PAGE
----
Three-week deadline for Punjab ATC appointments

LHC chief justice says judiciary does not need to consult any govt committee to appoint judges

Our Correspondent May 18, 2024
Lahore High Court building. FILE: PHOTO


The deadlock over the appointment of anti-terrorism court (ATC) judges in Punjab persists as the Lahore High Court (LHC) on Friday gave the Punjab government three weeks to appoint judges to special courts, including the ATCs.

LHC Chief Justice Malik Shahzad Ahmad Khan resumed hearing a provincial government’s petition seeking the transfer of certain cases from ATC-1 Rawalpindi to another court.

Members of the provincial committee tasked with finalizing the appointments of judges, including Marriyum Aurangzeb, Mujtaba Shujaur Rehman, and Suhaib Ahmed, also appeared in the court.
According to a news report published in The Express Tribune on May 16, the Punjab government has refused to appoint five ATC judges nominated by the LHC chief justice.

The report, citing sources, said in a letter sent to the LHC registrar, the PML-N-led Punjab government called for a “meaningful consultation” on the matter.

Section 14(2)(3)(4) of the Anti-Terrorism Act, 1997 stipulates that a provincial government will appoint ATC judges in consultation with the high court’s chief justice.

Furthermore, consultation with the high court’s chief justice is necessary for the provincial government to remove any ATC judge prior to the completion of their term.

During the proceedings, Marriyum informed the court of the government's stance. "We want to appoint judges in a transparent manner," she said.

Punjab Law Minister Suhaib Ahmed said judge appointments would be made according to the law. He also urged the court to suggest 2-3 names for each position to select from for each special court.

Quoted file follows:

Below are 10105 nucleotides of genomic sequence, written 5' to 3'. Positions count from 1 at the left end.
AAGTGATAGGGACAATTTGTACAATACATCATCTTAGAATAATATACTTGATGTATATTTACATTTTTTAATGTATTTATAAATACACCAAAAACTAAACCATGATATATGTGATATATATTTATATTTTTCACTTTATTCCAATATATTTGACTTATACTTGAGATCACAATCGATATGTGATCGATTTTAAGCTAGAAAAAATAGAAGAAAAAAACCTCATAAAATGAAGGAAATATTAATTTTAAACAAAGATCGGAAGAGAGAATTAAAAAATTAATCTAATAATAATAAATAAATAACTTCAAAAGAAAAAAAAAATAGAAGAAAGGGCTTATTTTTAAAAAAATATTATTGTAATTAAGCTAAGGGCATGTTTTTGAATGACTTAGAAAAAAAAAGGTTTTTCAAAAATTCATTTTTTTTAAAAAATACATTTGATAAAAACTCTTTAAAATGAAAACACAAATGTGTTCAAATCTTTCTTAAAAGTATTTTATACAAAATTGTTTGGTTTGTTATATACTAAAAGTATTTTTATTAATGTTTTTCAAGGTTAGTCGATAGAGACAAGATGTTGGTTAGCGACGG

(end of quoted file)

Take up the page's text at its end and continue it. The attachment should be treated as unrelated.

The chief justice, expressing disappointment over the delay in judge appointments, noted that the judiciary does not need to consult any government committee to appoint judges.

"Do not make illegal demands of me. Under which law should I provide a panel of judges' names?" he questioned. "Proceed with the appointments, even if you do not cooperate with me," he added.

Justice Khan noted that if the government had appointed the judges according to the law, the matter wouldn't have reached this point.

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At this point, the Punjab advocate general sought time for reconsidering the appointments of judges. The LHC later granted the government a three-week deadline to appoint judges for the subordinate judiciary.

"Appoint the judges within three weeks and present a report to the court," directed the Chief Justice. He also ordered a progress report from the government committee by Monday.

Later, talking to the media, Marriyum Aurangzeb said that the provincial government had established a three-member ministerial committee, including herself and the ministers of law and finance.

She said the government had submitted to the court that it did not want to make any remarks, objections, or comments. "By Monday, God willing, we will complete the meaningful consultation process," she added.

She emphasized that the government had always respected the courts, judicial officers, and all judges. She reiterated that no derogatory remarks had ever been made against judges. "We have never attacked the courts or addressed judges disrespectfully," she added.

Over the past two months, the LHC chief justice has convened two full court meetings, during which a majority of judges acknowledged that interference of the country’s intelligence agencies in judicial functions was a widely recognized "secret."

The judiciary in Punjab has suggested eliminating the executive's involvement in the appointment and transfer of special court judges. This step is aimed at curbing judicial manipulation.

The apex court recently sought the high courts’ opinions while hearing the suo motu case of a letter penned by six Islamabad High Court judges in which they accused the security apparatus of interfering in their judicial affairs.

The LHC in its response submitted to the SC stated that there always remained more chances of "interference" in the ATCs and anti-corruption courts, where sensitive matters were decided.

“Therefore, the high courts should be empowered to directly make transfer and postings of the judges of said courts without approval/interference of the federal government. The relevant provisions of law in this respect [should] be directed to be announced immediately," it added.


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